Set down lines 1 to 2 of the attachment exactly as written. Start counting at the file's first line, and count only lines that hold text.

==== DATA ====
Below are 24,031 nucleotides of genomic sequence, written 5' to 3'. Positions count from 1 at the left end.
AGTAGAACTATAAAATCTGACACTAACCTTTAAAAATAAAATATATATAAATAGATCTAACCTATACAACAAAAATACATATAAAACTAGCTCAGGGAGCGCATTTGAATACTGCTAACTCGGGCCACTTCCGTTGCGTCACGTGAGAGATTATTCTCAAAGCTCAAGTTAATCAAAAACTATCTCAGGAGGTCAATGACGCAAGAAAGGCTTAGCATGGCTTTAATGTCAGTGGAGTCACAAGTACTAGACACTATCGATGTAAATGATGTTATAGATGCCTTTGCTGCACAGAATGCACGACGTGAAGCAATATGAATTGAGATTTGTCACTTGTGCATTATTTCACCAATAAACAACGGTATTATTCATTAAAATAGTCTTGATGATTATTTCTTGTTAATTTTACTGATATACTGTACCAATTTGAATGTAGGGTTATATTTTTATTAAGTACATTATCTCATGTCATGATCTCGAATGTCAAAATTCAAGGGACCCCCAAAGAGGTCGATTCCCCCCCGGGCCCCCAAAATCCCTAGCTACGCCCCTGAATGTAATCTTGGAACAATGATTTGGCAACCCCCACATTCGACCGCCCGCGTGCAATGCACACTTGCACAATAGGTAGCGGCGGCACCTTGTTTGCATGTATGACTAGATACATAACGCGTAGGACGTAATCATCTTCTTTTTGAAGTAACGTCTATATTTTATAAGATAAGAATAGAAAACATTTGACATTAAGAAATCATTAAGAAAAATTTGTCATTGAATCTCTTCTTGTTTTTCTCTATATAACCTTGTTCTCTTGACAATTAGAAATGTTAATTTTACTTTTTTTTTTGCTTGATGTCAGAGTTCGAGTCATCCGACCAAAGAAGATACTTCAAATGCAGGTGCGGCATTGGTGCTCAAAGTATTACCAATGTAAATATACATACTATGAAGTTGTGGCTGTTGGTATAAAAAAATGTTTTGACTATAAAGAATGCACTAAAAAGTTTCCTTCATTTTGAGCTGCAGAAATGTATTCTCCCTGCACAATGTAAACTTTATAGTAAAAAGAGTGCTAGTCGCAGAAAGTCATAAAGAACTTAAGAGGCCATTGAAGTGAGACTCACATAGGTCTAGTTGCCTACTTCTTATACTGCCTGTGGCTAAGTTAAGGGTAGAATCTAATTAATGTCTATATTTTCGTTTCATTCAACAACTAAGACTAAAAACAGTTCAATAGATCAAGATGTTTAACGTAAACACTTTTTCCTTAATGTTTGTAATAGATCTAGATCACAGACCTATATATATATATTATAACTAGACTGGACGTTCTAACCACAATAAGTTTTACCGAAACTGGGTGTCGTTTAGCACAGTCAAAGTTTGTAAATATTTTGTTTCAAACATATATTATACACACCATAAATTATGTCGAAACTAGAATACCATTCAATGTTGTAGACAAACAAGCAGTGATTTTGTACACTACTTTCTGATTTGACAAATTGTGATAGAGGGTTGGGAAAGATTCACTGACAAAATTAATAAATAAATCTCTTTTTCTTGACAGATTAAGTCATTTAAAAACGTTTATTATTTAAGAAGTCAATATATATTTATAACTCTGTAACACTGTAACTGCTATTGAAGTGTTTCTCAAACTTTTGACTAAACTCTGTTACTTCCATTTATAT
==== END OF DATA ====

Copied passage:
Below are 24,031 nucleotides of genomic sequence, written 5' to 3'. Positions count from 1 at the left end.
AGTAGAACTATAAAATCTGACACTAACCTTTAAAAATAAAATATATATAAATAGATCTAACCTATACAACAAAAATACATATAAAACTAGCTCAGGGAGCGCATTTGAATACTGCTAACTCGGGCCACTTCCGTTGCGTCACGTGAGAGATTATTCTCAAAGCTCAAGTTAATCAAAAACTATCTCAGGAGGTCAATGACGCAAGAAAGGCTTAGCATGGCTTTAATGTCAGTGGAGTCACAAGTACTAGACACTATCGATGTAAATGATGTTATAGATGCCTTTGCTGCACAGAATGCACGACGTGAAGCAATATGAATTGAGATTTGTCACTTGTGCATTATTTCACCAATAAACAACGGTATTATTCATTAAAATAGTCTTGATGATTATTTCTTGTTAATTTTACTGATATACTGTACCAATTTGAATGTAGGGTTATATTTTTATTAAGTACATTATCTCATGTCATGATCTCGAATGTCAAAATTCAAGGGACCCCCAAAGAGGTCGATTCCCCCCCGGGCCCCCAAAATCCCTAGCTACGCCCCTGAATGTAATCTTGGAACAATGATTTGGCAACCCCCACATTCGACCGCCCGCGTGCAATGCACACTTGCACAATAGGTAGCGGCGGCACCTTGTTTGCATGTATGACTAGATACATAACGCGTAGGACGTAATCATCTTCTTTTTGAAGTAACGTCTATATTTTATAAGATAAGAATAGAAAACATTTGACATTAAGAAATCATTAAGAAAAATTTGTCATTGAATCTCTTCTTGTTTTTCTCTATATAACCTTGTTCTCTTGACAATTAGAAATGTTAATTTTACTTTTTTTTTTGCTTGATGTCAGAGTTCGAGTCATCCGACCAAAGAAGATACTTCAAATGCAGGTGCGGCATTGGTGCTCAAAGTATTACCAATGTAAATATACATACTATGAAGTTGTGGCTGTTGGTATAAAAAAATGTTTTGACTATAAAGAATGCACTAAAAAGTTTCCTTCATTTTGAGCTGCAGAAATGTATTCTCCCTGCACAATGTAAACTTTATAGTAAAAAGAGTGCTAGTCGCAGAAAGTCATAAAGAACTTAAGAGGCCATTGAAGTGAGACTCACATAGGTCTAGTTGCCTACTTCTTATACTGCCTGTGGCTAAGTTAAGGGTAGAATCTAATTAATGTCTATATTTTCGTTTCATTCAACAACTAAGACTAAAAACAGTTCAATAGATCAAGATGTTTAACGTAAACACTTTTTCCTTAATGTTTGTAATAGATCTAGATCACAGACCTATATATATATATTATAACTAGACTGGACGTTCTAACCACAATAAGTTTTACCGAAACTGGGTGTCGTTTAGCACAGTCAAAGTTTGTAAATATTTTGTTTCAAACATATATTATACACACCATAAATTATGTCGAAACTAGAATACCATTCAATGTTGTAGACAAACAAGCAGTGATTTTGTACACTACTTTCTGATTTGACAAATTGTGATAGAGGGTTGGGAAAGATTCACTGACAAAATTAATAAATAAATCTCTTTTTCTTGACAGATTAAGTCATTTAAAAACGTTTATTATTTAAGAAGTCAATATATATTTATAACTCTGTAACACTGTAACTGCTATTGAAGTGTTTCTCAAACTTTTGACTAAACTCTGTTACTTCCATTTATAT